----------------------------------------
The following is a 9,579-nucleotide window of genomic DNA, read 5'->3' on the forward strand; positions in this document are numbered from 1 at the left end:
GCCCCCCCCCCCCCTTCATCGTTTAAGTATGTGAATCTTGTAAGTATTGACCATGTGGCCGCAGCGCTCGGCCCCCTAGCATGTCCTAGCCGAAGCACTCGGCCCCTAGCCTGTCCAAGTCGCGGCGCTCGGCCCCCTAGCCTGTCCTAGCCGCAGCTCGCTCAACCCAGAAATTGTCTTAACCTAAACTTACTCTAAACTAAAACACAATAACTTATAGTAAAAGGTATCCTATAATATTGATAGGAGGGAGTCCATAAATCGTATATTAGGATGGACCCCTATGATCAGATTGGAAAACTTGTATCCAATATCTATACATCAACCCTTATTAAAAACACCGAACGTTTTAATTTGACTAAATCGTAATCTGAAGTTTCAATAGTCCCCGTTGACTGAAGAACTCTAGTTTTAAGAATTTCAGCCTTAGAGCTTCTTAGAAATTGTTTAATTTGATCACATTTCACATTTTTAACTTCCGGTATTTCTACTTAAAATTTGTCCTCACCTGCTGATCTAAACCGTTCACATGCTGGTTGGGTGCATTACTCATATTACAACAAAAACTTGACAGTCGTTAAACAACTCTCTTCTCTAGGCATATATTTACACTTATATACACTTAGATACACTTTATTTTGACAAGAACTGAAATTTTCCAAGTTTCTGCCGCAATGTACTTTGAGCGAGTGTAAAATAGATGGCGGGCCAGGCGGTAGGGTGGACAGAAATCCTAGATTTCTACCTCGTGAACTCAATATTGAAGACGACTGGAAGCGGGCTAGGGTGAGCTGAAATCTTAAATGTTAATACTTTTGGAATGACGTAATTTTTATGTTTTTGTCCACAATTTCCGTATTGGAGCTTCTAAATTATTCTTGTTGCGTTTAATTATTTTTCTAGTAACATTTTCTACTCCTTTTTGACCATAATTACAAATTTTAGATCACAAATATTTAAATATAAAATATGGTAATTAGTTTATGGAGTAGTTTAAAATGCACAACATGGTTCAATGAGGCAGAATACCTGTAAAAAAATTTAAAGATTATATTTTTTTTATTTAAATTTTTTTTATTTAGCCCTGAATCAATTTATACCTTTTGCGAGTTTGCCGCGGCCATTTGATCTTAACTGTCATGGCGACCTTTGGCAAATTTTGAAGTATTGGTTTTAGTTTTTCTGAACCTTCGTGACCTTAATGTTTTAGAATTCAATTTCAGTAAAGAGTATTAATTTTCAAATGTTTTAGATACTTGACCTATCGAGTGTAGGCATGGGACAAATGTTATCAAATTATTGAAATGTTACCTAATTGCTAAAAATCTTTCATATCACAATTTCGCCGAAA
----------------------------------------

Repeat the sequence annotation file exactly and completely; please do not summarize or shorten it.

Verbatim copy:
The following is a 9,579-nucleotide window of genomic DNA, read 5'->3' on the forward strand; positions in this document are numbered from 1 at the left end:
GCCCCCCCCCCCCCTTCATCGTTTAAGTATGTGAATCTTGTAAGTATTGACCATGTGGCCGCAGCGCTCGGCCCCCTAGCATGTCCTAGCCGAAGCACTCGGCCCCTAGCCTGTCCAAGTCGCGGCGCTCGGCCCCCTAGCCTGTCCTAGCCGCAGCTCGCTCAACCCAGAAATTGTCTTAACCTAAACTTACTCTAAACTAAAACACAATAACTTATAGTAAAAGGTATCCTATAATATTGATAGGAGGGAGTCCATAAATCGTATATTAGGATGGACCCCTATGATCAGATTGGAAAACTTGTATCCAATATCTATACATCAACCCTTATTAAAAACACCGAACGTTTTAATTTGACTAAATCGTAATCTGAAGTTTCAATAGTCCCCGTTGACTGAAGAACTCTAGTTTTAAGAATTTCAGCCTTAGAGCTTCTTAGAAATTGTTTAATTTGATCACATTTCACATTTTTAACTTCCGGTATTTCTACTTAAAATTTGTCCTCACCTGCTGATCTAAACCGTTCACATGCTGGTTGGGTGCATTACTCATATTACAACAAAAACTTGACAGTCGTTAAACAACTCTCTTCTCTAGGCATATATTTACACTTATATACACTTAGATACACTTTATTTTGACAAGAACTGAAATTTTCCAAGTTTCTGCCGCAATGTACTTTGAGCGAGTGTAAAATAGATGGCGGGCCAGGCGGTAGGGTGGACAGAAATCCTAGATTTCTACCTCGTGAACTCAATATTGAAGACGACTGGAAGCGGGCTAGGGTGAGCTGAAATCTTAAATGTTAATACTTTTGGAATGACGTAATTTTTATGTTTTTGTCCACAATTTCCGTATTGGAGCTTCTAAATTATTCTTGTTGCGTTTAATTATTTTTCTAGTAACATTTTCTACTCCTTTTTGACCATAATTACAAATTTTAGATCACAAATATTTAAATATAAAATATGGTAATTAGTTTATGGAGTAGTTTAAAATGCACAACATGGTTCAATGAGGCAGAATACCTGTAAAAAAATTTAAAGATTATATTTTTTTTATTTAAATTTTTTTTATTTAGCCCTGAATCAATTTATACCTTTTGCGAGTTTGCCGCGGCCATTTGATCTTAACTGTCATGGCGACCTTTGGCAAATTTTGAAGTATTGGTTTTAGTTTTTCTGAACCTTCGTGACCTTAATGTTTTAGAATTCAATTTCAGTAAAGAGTATTAATTTTCAAATGTTTTAGATACTTGACCTATCGAGTGTAGGCATGGGACAAATGTTATCAAATTATTGAAATGTTACCTAATTGCTAAAAATCTTTCATATCACAATTTCGCCGAAA